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Opinion
Justin Fox

The Reason You’re Still Waiting to Order a Meal

Restaurants are doing more business than before the pandemic with fewer employees. That’s economic progress of a sort.

The restaurant sector’s rebirth involved lots of innovation and experimentation.

The restaurant sector’s rebirth involved lots of innovation and experimentation.

Photographer: Amir Hamja/Bloomberg

Even after adjusting for whopping restaurant price increases, consumer spending on what government statisticians call food services and drinking places is up more than 7% from what it was before the pandemic. Meanwhile, employment at food services and drinking places is down more than 4%. That can be irritating for diners. It’s also economic progress.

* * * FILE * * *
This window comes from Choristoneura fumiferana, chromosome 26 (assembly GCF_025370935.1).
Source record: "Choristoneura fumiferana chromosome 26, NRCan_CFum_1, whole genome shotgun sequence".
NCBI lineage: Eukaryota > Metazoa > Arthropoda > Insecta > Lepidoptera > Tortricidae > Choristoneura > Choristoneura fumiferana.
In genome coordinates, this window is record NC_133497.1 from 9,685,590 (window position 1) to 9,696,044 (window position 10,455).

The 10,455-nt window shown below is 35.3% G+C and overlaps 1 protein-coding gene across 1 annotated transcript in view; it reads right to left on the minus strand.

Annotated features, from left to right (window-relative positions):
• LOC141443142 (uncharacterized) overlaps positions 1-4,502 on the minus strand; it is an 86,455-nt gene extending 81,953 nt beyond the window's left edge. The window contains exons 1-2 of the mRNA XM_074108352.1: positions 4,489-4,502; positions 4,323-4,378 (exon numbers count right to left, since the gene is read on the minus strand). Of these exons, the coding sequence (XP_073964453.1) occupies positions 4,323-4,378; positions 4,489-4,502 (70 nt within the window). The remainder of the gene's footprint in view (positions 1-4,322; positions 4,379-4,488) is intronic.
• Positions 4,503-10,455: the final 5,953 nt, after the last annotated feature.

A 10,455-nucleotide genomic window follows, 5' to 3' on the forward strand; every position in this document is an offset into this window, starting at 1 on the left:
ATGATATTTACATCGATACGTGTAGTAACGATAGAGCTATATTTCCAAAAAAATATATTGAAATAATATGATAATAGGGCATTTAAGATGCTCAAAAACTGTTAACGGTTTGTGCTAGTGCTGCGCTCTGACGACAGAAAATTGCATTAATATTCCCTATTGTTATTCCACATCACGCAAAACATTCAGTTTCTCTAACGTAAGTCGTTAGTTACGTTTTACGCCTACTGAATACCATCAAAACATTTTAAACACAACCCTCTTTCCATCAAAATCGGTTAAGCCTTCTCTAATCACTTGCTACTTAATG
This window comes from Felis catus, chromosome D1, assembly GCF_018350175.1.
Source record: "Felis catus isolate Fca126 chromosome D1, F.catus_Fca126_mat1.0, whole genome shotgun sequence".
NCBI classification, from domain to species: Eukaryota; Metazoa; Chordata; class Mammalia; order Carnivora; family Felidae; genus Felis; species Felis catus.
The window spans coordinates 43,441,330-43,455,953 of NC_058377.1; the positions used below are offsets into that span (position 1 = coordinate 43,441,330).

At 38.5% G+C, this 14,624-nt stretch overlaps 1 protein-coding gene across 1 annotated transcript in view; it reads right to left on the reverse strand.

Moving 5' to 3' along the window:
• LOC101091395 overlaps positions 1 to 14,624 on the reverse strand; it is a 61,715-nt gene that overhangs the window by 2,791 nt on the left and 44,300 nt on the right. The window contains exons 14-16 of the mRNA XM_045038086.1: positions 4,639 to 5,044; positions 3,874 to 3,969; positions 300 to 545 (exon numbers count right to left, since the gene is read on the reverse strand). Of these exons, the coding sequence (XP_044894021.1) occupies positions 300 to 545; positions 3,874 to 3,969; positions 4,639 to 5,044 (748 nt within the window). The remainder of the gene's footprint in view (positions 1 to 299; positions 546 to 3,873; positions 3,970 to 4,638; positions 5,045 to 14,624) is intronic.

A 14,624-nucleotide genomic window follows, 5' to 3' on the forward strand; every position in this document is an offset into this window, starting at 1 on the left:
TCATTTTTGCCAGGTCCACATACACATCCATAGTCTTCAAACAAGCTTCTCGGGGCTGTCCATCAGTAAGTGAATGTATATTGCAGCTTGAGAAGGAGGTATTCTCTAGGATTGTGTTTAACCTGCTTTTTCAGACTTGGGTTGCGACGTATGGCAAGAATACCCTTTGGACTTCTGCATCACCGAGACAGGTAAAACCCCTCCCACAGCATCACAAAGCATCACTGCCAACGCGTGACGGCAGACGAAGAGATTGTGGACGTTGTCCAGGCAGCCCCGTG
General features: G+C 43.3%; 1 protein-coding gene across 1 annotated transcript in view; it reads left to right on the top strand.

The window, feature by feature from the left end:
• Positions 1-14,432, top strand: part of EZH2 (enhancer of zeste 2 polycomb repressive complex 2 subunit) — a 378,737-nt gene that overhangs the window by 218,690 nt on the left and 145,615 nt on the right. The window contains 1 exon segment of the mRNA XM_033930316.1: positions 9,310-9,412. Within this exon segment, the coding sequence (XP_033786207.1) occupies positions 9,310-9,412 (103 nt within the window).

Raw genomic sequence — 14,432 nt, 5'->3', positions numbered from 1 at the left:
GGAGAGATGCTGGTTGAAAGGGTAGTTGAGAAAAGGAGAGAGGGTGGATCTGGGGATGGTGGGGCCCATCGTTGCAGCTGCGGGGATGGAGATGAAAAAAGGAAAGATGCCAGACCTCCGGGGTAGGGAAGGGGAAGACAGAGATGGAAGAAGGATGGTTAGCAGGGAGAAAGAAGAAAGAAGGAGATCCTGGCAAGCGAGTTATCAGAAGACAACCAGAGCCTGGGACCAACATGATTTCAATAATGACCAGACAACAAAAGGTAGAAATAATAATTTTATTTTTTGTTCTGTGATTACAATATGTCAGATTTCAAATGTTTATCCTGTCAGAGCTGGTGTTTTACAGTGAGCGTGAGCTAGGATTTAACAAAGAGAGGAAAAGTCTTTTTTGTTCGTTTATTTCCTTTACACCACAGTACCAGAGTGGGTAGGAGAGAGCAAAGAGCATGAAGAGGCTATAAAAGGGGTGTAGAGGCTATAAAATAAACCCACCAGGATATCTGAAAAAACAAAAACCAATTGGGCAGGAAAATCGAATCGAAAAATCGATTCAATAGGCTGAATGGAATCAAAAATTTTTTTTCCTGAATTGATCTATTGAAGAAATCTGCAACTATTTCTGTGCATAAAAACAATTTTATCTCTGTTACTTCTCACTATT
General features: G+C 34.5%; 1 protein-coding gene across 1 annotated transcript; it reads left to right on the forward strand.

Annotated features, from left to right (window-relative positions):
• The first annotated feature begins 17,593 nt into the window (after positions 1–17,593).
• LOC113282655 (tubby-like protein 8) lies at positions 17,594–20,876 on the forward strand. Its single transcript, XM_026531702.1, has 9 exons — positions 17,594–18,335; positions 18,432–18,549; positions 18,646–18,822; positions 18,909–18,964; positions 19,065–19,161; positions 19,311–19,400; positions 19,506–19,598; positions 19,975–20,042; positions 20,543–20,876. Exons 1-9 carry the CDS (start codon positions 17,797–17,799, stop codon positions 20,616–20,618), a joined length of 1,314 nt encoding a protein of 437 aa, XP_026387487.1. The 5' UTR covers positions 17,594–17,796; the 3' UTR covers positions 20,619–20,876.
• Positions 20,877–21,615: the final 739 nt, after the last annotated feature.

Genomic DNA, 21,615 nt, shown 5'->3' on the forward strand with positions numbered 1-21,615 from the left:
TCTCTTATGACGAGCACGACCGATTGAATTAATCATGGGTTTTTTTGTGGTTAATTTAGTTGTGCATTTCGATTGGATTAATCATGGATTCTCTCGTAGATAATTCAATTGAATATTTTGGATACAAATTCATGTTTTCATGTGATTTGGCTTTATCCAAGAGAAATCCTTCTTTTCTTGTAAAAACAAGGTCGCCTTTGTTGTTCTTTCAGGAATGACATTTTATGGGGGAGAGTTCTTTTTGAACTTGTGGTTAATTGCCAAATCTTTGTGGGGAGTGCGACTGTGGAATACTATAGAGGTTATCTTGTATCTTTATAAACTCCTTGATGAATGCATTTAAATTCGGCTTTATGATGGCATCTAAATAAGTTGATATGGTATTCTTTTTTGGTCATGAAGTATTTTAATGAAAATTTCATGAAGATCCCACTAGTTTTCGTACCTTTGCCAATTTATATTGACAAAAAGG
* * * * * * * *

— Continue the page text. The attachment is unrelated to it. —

For most of the 2010s, restaurants were a troubling sort of economic engine for the US. Spending on food away from home surpassed spending on food at home for the first time in either 2007 or 2014, depending on which US Department of Agriculture data series you use, with the gap growing to $234 billion (11.6% of total food spending) in 2019. Food services accounted for about 15% of US job growth from 2010 through 2017, nearly double the sector’s share of existing jobs, but the pay was low and productivity gains were almost nonexistent. The sector’s value added, or contribution to US gross domestic product, grew only slightly from 1.9% of GDP in 2010 to 2.3% in 2019. A dining boom is fun (“it’s hard to think of any sphere of American life where the selection and quality have improved so much as food,” my fellow Bloomberg Opinion columnist Tyler Cowen wrote in 2017) but it’s not exactly something you can build a prosperous economy around.